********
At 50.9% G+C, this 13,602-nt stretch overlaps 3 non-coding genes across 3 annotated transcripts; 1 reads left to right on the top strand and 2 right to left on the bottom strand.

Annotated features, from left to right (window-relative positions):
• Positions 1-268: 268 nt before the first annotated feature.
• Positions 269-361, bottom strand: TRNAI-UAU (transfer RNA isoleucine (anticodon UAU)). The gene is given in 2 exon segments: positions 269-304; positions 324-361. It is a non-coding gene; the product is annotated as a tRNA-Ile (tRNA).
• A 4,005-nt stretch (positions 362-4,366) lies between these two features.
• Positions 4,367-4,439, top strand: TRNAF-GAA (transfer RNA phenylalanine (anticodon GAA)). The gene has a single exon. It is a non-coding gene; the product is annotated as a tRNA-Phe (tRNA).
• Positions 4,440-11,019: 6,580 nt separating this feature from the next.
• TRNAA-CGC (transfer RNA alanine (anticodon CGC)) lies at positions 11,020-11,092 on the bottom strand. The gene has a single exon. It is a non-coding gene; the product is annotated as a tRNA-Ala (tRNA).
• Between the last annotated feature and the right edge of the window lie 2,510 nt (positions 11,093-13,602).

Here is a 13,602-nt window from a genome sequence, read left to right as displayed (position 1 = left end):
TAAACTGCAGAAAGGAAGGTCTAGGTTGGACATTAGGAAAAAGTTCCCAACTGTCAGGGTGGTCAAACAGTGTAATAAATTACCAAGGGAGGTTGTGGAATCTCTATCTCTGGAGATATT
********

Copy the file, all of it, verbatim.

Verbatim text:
At 50.9% G+C, this 13,602-nt stretch overlaps 3 non-coding genes across 3 annotated transcripts; 1 reads left to right on the top strand and 2 right to left on the bottom strand.

Annotated features, from left to right (window-relative positions):
• Positions 1-268: 268 nt before the first annotated feature.
• Positions 269-361, bottom strand: TRNAI-UAU (transfer RNA isoleucine (anticodon UAU)). The gene is given in 2 exon segments: positions 269-304; positions 324-361. It is a non-coding gene; the product is annotated as a tRNA-Ile (tRNA).
• A 4,005-nt stretch (positions 362-4,366) lies between these two features.
• Positions 4,367-4,439, top strand: TRNAF-GAA (transfer RNA phenylalanine (anticodon GAA)). The gene has a single exon. It is a non-coding gene; the product is annotated as a tRNA-Phe (tRNA).
• Positions 4,440-11,019: 6,580 nt separating this feature from the next.
• TRNAA-CGC (transfer RNA alanine (anticodon CGC)) lies at positions 11,020-11,092 on the bottom strand. The gene has a single exon. It is a non-coding gene; the product is annotated as a tRNA-Ala (tRNA).
• Between the last annotated feature and the right edge of the window lie 2,510 nt (positions 11,093-13,602).

Here is a 13,602-nt window from a genome sequence, read left to right as displayed (position 1 = left end):
TAAACTGCAGAAAGGAAGGTCTAGGTTGGACATTAGGAAAAAGTTCCCAACTGTCAGGGTGGTCAAACAGTGTAATAAATTACCAAGGGAGGTTGTGGAATCTCTATCTCTGGAGATATT